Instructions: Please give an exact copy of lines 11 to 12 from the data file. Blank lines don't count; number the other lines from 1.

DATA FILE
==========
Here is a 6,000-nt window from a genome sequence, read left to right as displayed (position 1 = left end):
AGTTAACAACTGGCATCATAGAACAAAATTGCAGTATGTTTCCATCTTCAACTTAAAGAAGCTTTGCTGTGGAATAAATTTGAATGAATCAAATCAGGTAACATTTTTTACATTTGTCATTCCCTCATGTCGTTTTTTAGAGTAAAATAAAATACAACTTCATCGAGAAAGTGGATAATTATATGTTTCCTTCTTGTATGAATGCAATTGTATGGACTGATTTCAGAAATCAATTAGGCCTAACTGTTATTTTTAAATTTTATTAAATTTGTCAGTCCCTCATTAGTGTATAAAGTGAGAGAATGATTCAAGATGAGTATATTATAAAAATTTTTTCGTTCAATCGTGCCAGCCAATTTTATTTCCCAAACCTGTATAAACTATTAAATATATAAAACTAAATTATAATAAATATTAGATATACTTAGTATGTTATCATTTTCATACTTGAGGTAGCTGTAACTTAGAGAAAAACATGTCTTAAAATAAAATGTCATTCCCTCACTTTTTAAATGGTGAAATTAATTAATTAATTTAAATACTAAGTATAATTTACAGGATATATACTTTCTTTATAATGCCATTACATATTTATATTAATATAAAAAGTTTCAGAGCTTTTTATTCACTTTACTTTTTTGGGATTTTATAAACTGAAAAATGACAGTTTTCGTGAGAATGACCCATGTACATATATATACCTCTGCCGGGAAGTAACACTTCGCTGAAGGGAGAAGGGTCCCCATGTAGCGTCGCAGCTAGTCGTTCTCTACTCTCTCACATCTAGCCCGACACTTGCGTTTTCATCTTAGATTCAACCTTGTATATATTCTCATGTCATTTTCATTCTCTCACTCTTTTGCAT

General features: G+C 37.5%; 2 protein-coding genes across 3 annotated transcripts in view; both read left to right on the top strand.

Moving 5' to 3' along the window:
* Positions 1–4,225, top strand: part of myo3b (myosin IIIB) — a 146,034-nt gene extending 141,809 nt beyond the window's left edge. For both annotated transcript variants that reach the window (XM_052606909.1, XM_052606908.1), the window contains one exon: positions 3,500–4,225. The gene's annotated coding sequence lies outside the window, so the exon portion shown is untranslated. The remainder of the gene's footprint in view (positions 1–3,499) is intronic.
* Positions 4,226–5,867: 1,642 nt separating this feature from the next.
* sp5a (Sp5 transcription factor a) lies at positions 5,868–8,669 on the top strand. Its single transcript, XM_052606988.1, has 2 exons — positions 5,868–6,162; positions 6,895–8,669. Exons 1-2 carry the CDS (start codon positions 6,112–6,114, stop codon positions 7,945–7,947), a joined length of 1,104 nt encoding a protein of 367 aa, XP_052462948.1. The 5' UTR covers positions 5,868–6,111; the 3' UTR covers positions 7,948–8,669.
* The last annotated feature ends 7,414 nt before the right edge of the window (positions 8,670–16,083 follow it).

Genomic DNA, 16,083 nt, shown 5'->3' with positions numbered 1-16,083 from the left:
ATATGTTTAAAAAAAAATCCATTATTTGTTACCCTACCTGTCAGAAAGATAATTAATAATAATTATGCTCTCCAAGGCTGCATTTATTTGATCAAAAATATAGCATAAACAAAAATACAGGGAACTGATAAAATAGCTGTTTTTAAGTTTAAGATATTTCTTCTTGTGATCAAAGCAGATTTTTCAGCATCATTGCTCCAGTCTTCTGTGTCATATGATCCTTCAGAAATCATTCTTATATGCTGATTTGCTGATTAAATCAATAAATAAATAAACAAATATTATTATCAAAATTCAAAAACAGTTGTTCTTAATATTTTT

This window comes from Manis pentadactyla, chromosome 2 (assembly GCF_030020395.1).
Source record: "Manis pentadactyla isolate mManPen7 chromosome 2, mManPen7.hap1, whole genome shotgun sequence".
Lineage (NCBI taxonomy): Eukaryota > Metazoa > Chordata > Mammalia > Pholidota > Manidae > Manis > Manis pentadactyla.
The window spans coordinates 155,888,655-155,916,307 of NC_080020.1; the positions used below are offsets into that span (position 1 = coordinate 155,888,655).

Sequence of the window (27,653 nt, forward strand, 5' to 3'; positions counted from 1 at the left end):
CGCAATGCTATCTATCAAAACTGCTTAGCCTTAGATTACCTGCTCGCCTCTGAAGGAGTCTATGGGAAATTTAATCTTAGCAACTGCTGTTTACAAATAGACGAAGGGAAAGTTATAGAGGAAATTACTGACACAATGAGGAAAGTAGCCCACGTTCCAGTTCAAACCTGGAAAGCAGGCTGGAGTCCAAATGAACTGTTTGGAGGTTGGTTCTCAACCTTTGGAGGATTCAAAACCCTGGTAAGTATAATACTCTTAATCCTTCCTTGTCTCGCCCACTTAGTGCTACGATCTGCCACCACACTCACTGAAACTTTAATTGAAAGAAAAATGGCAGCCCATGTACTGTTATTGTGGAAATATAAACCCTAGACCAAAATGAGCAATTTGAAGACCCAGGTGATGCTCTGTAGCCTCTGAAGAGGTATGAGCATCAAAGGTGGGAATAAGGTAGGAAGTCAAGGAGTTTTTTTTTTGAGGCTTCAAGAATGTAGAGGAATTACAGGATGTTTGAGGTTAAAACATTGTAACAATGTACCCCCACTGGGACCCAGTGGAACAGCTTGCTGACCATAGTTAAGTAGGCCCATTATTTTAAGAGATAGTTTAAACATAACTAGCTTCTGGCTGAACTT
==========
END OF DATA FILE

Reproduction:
This window comes from Manis pentadactyla, chromosome 2 (assembly GCF_030020395.1).
Source record: "Manis pentadactyla isolate mManPen7 chromosome 2, mManPen7.hap1, whole genome shotgun sequence".